*** The Senate had its crack at challenging the proposed mega-merger Tuesday; today it will be the House's turn.
The U.S. House of Representatives Judiciary Committee's Subcommittee on Courts and Competition Policy will hold a hearing on "Competition in Ticketing & Promotion" at 10 a.m. Eastern/9 a.m. Central today, with a live Webcast accessible from this U.S.gov site.
This time, the witness list seems much more friendly to Ticketmaster and Live Nation: Top execs Irving Azoff and Michael Rapino are once again slated to testify, along with a representative of Global Spectrum Management, which has a contract with Live Nation at its Philadelphia arena. There also are a professor, some lawyers and someone from a think tank called the Federation of Public Interest Research Groups.
The committee won't be hearing from any independent promoters who compete with Live Nation.
MORE DEVELOPMENTS AFTER THE JUMP
*** Roll Call, "the newspaper of Capitol Hill," has reported that Ticketmaster/Live Nation "have enlisted top K Street Democrats to diffuse the outrage [about the merger], hiring lobbyists from Akin Gump Strauss Hauer & Feld as well as Gibson, Dunn & Crutcher."
The story (which unfortunately requires a subscription to read) continues:
Former Rep. Mel Levine (D-Calif.), a lobbyist at Gibson, Dunn & Crutcher, confirmed yesterday that his firm is representing Ticketmaster in the all-stock deal that would create a new $2.5 billion company -- and, some say, an unfair entertainment ticketing and promotion monopoly.
President Barack Obama's new Justice Department also is scrutinizing the proposed union to allay anti-trust concerns, agency spokeswoman Gina Talamona said on Monday. But with the DOJ wheels in motion and no adversarial legislation to derail, Levine said his primary task now is not traditional lobbying around the Capitol -- although that may come, he said.
His immediate job is to calm New Jersey and New York lawmakers whose offices recently were bombarded with angry phone calls from rabid Bruce Springsteen fans who were unable to buy tickets to the Boss's Meadowlands concerts later this spring.
"It's overwhelmingly related to Springsteen," Levine said...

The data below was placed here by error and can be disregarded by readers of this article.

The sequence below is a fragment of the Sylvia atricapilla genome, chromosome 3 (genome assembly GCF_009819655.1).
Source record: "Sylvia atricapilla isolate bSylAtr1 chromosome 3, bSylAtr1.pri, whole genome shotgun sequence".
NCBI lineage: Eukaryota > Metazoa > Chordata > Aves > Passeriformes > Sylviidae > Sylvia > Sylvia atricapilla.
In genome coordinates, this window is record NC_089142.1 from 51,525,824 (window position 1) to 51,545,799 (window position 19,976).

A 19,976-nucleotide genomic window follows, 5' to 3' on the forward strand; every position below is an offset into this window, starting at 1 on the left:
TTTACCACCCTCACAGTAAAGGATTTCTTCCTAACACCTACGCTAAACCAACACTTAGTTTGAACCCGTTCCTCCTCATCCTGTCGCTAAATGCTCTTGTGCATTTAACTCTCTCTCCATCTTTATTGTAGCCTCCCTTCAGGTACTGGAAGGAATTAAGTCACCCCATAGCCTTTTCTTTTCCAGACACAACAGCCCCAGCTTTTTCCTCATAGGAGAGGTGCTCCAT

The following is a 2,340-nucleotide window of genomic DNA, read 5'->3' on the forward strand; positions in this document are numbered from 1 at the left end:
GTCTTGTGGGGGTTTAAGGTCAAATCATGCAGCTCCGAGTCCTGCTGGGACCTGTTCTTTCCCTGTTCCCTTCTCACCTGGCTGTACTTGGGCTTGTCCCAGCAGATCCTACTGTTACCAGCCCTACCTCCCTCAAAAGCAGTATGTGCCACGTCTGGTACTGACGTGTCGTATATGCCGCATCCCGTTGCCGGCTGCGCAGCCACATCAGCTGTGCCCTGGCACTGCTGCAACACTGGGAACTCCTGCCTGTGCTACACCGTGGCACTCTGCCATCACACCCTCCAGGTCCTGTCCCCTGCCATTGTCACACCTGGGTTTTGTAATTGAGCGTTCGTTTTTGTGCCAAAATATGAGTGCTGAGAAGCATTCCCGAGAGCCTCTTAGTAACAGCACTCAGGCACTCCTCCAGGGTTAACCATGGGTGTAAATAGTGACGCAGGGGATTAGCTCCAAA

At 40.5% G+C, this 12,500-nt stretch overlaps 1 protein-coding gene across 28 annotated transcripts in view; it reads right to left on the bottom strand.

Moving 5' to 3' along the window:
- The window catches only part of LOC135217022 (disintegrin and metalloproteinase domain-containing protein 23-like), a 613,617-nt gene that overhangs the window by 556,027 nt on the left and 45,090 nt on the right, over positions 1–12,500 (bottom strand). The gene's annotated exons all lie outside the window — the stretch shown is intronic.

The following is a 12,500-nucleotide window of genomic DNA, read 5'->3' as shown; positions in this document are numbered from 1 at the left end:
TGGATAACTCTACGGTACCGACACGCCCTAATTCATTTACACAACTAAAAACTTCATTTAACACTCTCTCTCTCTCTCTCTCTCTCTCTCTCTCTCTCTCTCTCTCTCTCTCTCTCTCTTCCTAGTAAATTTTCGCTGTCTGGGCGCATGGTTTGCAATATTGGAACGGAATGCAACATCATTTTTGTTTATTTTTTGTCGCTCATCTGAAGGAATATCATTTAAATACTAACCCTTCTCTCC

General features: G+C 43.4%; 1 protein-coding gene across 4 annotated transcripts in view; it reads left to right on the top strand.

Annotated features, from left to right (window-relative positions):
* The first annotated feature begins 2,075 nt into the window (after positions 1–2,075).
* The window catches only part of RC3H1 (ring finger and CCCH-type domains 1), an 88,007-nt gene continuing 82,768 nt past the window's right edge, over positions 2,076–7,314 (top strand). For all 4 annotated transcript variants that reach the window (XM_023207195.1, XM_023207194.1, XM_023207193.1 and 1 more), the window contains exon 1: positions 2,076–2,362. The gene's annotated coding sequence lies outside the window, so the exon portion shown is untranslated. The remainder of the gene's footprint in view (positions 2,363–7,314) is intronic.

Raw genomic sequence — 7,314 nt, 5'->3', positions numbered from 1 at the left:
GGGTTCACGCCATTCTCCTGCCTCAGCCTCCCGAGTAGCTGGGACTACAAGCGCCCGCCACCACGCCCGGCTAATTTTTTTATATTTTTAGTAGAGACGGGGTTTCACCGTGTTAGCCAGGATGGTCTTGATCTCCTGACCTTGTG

*** Ticketmaster is claiming that the scandal over its handling of the upcoming Bruce Springsteen tour was the result of "a computer glitch"; the company didn't actually intend to steer people away from buying face-value seats and toward buying marked-up "scalped/secondary market" seats through its subsidiary Tickets Now.
It's becoming apparent, however, that this was not an isolated incident -- and that it's continuing, at least in Canada, even in the wake of the Springsteen scandal. The CBC reports:
"More complaints are surfacing about Ticketmaster, this time about inflated ticket prices for Leonard Cohen's upcoming concerts in Canada.
Ticketmaster's website says tickets don't go on sale until Wednesday for most Canadian dates, but the company's affiliated website, TicketsNow, began selling tickets to the shows for hundreds of dollars more than their face value before that.
Tickets to Cohen's concerts were withdrawn from sale by TicketsNow sometime Tuesday night or Wednesday morning. ...
Tickets with a face value of $99 to $250 were being sold on TicketsNow.com for between $568 to $856, plus a service of charge ranging from $85 to $128 per ticket.
The online research firm Hitwise also is reporting some numbers that shed light on Ticketmaster's policy of redirecting its customers to Tickets Now -- a policy the company claims to have changed in the wake of outcry over the Springsteen onsale. The firm reports that:
Following the policy change, there was an immediate impact upon the traffic being driven to TicketsNow from TicketMaster, where the downstream traffic declined from 3.75% for the week ending Jan. 31, 2009 to just under 1% last week.
Of course it is pretty common to look for tickets on the websites of resellers once the tickets have sold out or seats are unavailable. The ticketing websites in Ticketmaster's downstream for the week ending Feb 21, 2009 confirms this type of cross-shopping behavior, typically dependent upon which ticket outlets were handling the main sale and where else tickets were available.
Also worth noting is that Ticketmaster is doing a good job keeping traffic within their own network with 5 (possibly 6 if the merger with LiveNation is approved) out of the 10 ticketing websites in the downstream are subsidiaries or partners of Ticketmaster.
*** The local musical activist group the Chicago Music Commission weighs in on the merger here.
CMC's bottom line: " If this merger is challenged by the Obama Department of Justice, it will try to define the market at issue as broadly as possible (saying the merged Ticketmaster-Live Nation company will play in venue ownership, ticket sales, promotion) and that the merged Live Nation-Ticketmaster entity will use its dominant market power in that large market to unfairly compete against others, resulting in a bad deal for consumers."
*** Finally, it's good to know the folks at Jann Wenner's Rolling Stone magazine read the Chicago Sun-Times. In fact, Hitsville blogger Bill Wyman claims they even rip this columnist off!
I've got no comment on this, other than to note it was really difficult covering the Senate hearing on the biggest story in the concert industry in the last two decades: It was both Webcast and broadcast on C-Span! Maybe they don't have those resources in New York.